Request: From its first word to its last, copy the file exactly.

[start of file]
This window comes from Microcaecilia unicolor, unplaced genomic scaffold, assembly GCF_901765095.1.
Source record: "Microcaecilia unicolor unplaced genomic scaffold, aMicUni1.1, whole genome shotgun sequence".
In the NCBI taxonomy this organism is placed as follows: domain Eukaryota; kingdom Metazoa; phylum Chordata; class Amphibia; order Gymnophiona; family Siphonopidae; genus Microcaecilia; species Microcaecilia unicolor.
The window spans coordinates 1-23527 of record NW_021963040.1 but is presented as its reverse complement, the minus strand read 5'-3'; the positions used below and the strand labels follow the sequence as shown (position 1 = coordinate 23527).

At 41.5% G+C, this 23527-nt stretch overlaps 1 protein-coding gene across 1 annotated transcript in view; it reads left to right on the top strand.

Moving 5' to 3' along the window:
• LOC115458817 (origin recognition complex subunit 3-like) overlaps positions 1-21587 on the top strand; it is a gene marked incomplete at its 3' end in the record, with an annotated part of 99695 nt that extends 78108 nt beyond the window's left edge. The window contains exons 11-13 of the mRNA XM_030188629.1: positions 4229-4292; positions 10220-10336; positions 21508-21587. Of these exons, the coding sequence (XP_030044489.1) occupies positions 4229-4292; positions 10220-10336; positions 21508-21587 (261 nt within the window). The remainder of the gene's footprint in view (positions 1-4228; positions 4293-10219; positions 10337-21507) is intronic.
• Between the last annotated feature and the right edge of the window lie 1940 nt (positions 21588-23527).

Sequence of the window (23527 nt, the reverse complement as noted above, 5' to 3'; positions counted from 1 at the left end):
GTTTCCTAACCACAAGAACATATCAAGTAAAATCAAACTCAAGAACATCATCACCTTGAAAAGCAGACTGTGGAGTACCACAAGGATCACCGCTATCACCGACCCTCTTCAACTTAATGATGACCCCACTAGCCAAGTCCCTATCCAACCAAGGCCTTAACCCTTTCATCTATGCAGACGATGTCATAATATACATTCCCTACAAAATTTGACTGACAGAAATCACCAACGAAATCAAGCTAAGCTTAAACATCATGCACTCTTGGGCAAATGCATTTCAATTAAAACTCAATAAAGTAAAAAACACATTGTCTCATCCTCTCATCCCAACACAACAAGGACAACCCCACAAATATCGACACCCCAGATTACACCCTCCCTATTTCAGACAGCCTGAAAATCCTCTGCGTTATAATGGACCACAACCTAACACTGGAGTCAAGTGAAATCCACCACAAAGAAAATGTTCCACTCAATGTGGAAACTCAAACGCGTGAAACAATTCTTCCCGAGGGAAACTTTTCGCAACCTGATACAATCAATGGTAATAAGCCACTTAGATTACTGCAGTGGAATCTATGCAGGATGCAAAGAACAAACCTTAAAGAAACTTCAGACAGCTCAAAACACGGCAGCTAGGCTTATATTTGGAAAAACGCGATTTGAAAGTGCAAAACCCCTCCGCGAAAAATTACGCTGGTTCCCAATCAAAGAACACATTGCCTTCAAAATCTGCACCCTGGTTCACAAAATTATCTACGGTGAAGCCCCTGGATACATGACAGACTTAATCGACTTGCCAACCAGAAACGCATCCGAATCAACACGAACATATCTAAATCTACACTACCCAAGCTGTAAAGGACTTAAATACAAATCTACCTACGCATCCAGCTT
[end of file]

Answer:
This window comes from Microcaecilia unicolor, unplaced genomic scaffold, assembly GCF_901765095.1.
Source record: "Microcaecilia unicolor unplaced genomic scaffold, aMicUni1.1, whole genome shotgun sequence".
In the NCBI taxonomy this organism is placed as follows: domain Eukaryota; kingdom Metazoa; phylum Chordata; class Amphibia; order Gymnophiona; family Siphonopidae; genus Microcaecilia; species Microcaecilia unicolor.
The window spans coordinates 1-23527 of record NW_021963040.1 but is presented as its reverse complement, the minus strand read 5'-3'; the positions used below and the strand labels follow the sequence as shown (position 1 = coordinate 23527).

At 41.5% G+C, this 23527-nt stretch overlaps 1 protein-coding gene across 1 annotated transcript in view; it reads left to right on the top strand.

Moving 5' to 3' along the window:
• LOC115458817 (origin recognition complex subunit 3-like) overlaps positions 1-21587 on the top strand; it is a gene marked incomplete at its 3' end in the record, with an annotated part of 99695 nt that extends 78108 nt beyond the window's left edge. The window contains exons 11-13 of the mRNA XM_030188629.1: positions 4229-4292; positions 10220-10336; positions 21508-21587. Of these exons, the coding sequence (XP_030044489.1) occupies positions 4229-4292; positions 10220-10336; positions 21508-21587 (261 nt within the window). The remainder of the gene's footprint in view (positions 1-4228; positions 4293-10219; positions 10337-21507) is intronic.
• Between the last annotated feature and the right edge of the window lie 1940 nt (positions 21588-23527).

Sequence of the window (23527 nt, the reverse complement as noted above, 5' to 3'; positions counted from 1 at the left end):
GTTTCCTAACCACAAGAACATATCAAGTAAAATCAAACTCAAGAACATCATCACCTTGAAAAGCAGACTGTGGAGTACCACAAGGATCACCGCTATCACCGACCCTCTTCAACTTAATGATGACCCCACTAGCCAAGTCCCTATCCAACCAAGGCCTTAACCCTTTCATCTATGCAGACGATGTCATAATATACATTCCCTACAAAATTTGACTGACAGAAATCACCAACGAAATCAAGCTAAGCTTAAACATCATGCACTCTTGGGCAAATGCATTTCAATTAAAACTCAATAAAGTAAAAAACACATTGTCTCATCCTCTCATCCCAACACAACAAGGACAACCCCACAAATATCGACACCCCAGATTACACCCTCCCTATTTCAGACAGCCTGAAAATCCTCTGCGTTATAATGGACCACAACCTAACACTGGAGTCAAGTGAAATCCACCACAAAGAAAATGTTCCACTCAATGTGGAAACTCAAACGCGTGAAACAATTCTTCCCGAGGGAAACTTTTCGCAACCTGATACAATCAATGGTAATAAGCCACTTAGATTACTGCAGTGGAATCTATGCAGGATGCAAAGAACAAACCTTAAAGAAACTTCAGACAGCTCAAAACACGGCAGCTAGGCTTATATTTGGAAAAACGCGATTTGAAAGTGCAAAACCCCTCCGCGAAAAATTACGCTGGTTCCCAATCAAAGAACACATTGCCTTCAAAATCTGCACCCTGGTTCACAAAATTATCTACGGTGAAGCCCCTGGATACATGACAGACTTAATCGACTTGCCAACCAGAAACGCATCCGAATCAACACGAACATATCTAAATCTACACTACCCAAGCTGTAAAGGACTTAAATACAAATCTACCTACGCATCCAGCTT